On Feb 20, 5:38 pm, will...@cfa.harvard.edu (Steve Willner) wrote: > In article <3246ca96-d581-45bc-b8b5-25d4ebd07...@j9g2000vbz.googlegroups.com>, > Robert Clark <rgregorycl...@yahoo.com> writes: > > > First though, note there are many ways a fragment could be separated > > from the main asteroid. > > As I understand it, about 1/3 of near-Earth asteroids have moons. > > > depending on the direction the fragment is sent, once the asteroid > > comes around to the Earth or Moon or other planet on a close approach, > > that fragment could be much closer to that large gravitating body than > > the asteroid and therefore be sent on a different orbit. > > In which case it's an independent object following its own orbit, no > longer a companion of the first object. > > > Then on subsequent orbits it could impact the gravitating body. > > Yes, it would on average have just as much or as little chance of > impacting as any other NEO. For a specific object, one would have to > know the orbit. > > > Indeed it could even be captured by the gravitating body, such as the > > Earth, > > Only if it comes close enough to lose energy in the atmosphere. > That's a tiny probability but not zero. > > > For instance asteroid 2012 DA14 was traveling at 18,641 mph, > > about 8.3 km/s on closest approach. At the distance it passed the > > Earth at 17,000 miles this is greater than escape velocity. But it's > > less than escape velocity at the Earth's surface. > > If it had come closer to Earth, it would have been going faster > because Earth's gravity would have accelerated it more. > > --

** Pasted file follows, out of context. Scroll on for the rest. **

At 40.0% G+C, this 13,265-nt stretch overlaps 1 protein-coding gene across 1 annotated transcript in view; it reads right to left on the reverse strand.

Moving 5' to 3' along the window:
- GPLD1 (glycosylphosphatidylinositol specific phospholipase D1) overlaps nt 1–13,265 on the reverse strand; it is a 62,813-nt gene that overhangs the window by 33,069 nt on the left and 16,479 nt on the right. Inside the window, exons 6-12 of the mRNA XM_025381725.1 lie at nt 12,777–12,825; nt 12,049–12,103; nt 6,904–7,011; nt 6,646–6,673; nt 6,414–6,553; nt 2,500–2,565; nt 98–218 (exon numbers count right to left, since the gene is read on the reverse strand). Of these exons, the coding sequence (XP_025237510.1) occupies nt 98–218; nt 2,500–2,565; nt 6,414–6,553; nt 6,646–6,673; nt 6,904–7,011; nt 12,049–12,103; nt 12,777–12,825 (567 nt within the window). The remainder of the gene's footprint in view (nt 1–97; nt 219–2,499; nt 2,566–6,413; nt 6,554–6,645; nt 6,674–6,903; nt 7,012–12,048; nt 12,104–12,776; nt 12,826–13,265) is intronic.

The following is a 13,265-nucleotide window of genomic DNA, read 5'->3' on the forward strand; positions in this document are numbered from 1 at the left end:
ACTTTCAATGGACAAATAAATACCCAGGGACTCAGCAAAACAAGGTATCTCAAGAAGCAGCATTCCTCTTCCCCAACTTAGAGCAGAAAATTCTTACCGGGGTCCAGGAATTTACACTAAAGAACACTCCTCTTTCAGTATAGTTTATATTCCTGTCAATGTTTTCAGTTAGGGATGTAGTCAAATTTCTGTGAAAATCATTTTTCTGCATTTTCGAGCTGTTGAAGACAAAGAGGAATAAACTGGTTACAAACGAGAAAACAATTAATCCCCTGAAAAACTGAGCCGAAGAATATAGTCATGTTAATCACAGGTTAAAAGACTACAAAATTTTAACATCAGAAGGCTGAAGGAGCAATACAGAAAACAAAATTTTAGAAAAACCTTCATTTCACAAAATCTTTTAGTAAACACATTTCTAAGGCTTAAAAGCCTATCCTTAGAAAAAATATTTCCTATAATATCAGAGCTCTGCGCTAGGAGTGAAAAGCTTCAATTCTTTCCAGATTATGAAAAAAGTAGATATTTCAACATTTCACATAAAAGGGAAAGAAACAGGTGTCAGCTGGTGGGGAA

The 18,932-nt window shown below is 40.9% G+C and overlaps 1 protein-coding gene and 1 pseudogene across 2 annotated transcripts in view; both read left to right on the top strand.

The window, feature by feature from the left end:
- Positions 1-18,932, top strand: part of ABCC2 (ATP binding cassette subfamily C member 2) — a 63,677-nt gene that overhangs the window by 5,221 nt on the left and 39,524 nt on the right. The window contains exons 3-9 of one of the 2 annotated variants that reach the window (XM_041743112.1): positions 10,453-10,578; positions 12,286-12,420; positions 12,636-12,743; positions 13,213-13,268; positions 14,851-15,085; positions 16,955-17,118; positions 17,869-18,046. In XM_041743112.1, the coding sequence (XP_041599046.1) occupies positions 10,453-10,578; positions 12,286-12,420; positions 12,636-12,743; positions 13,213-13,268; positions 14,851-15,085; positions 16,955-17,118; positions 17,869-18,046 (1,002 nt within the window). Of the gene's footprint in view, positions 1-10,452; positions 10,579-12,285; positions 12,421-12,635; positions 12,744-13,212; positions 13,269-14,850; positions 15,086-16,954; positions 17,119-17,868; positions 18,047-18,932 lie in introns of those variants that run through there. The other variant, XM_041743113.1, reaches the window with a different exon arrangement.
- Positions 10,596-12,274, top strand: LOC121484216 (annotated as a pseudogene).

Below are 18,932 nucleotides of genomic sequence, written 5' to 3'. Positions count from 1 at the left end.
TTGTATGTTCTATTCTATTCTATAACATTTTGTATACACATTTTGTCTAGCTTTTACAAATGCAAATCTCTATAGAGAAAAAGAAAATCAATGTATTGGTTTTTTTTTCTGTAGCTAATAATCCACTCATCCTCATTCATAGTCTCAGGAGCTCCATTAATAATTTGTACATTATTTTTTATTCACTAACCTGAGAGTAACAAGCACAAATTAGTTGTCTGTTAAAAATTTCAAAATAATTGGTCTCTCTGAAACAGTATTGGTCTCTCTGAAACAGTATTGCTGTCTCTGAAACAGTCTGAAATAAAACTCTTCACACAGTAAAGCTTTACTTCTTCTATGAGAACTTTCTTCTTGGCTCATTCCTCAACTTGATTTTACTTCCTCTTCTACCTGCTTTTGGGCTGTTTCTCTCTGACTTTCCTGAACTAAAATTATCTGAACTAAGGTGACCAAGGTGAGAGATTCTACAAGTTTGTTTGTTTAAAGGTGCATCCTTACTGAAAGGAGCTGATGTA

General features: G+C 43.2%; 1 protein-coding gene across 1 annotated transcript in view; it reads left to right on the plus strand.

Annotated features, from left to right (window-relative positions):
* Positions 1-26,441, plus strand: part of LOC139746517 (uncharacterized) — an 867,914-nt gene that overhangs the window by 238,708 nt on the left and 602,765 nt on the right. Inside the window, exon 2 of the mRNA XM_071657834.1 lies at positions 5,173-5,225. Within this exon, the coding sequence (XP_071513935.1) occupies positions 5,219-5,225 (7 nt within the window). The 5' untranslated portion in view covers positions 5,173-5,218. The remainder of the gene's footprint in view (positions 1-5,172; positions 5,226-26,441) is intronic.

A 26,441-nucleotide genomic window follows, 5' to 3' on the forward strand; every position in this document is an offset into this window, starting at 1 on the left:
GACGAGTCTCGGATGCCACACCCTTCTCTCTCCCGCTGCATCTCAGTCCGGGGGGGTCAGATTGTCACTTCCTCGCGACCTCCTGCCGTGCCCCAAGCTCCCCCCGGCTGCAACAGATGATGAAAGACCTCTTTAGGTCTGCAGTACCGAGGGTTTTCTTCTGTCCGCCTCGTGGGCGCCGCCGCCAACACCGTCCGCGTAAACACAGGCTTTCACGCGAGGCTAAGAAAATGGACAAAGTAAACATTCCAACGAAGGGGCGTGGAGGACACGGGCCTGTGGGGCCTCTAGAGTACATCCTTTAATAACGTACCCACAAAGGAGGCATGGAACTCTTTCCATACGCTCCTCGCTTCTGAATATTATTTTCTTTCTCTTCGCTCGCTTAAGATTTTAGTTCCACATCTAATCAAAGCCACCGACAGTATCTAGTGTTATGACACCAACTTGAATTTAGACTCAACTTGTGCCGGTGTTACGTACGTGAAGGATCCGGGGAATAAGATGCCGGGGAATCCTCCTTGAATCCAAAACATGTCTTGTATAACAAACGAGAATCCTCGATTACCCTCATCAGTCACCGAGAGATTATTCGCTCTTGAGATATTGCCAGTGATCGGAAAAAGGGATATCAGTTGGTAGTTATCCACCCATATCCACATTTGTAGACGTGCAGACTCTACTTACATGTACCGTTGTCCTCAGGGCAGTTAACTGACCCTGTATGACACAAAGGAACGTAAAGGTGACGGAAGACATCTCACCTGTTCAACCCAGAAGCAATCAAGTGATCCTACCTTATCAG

Thanks for the info. On this page it says the orbits "cross" at two locations, or more precisely, which body is on the outside orbit changes twice per orbit:
La Sagra Observatory discovers very near-Earth asteroid 2012 DA14. Posted By Jaime Nomen 2012/03/27 05:20 CDT "The preliminary orbit shows that 2012 DA14 has a very Earth-Like orbit with a period of 366.24 days, just one more day than our terrestrial year. The orbit is nearly circular but just elliptical enough to jump inside and outside of the path of Earth two times per year. Because objects move faster when they are closer to the Sun, the relative motion is similar to some sports races: when the Earth is on the outer track, it is overtaken by 2012 DA14, but when the asteroid crosses Earth's orbit, Earth overtakes it and passes by. It is during the orbit crossings when the closest encounters occur, and when there is potential for a future impact." http://www.planetary.org/blogs/guest-blogs/3418.html
Does this mean there are two close approaches per orbit? It doesn't necessarily have to be since where the two orbits "cross" does not mean the two bodies have to be there at the same time. On the other hand because they have similar orbits and therefor similar speeds, if they are close at one "crossing" point, they should be relatively close at the other.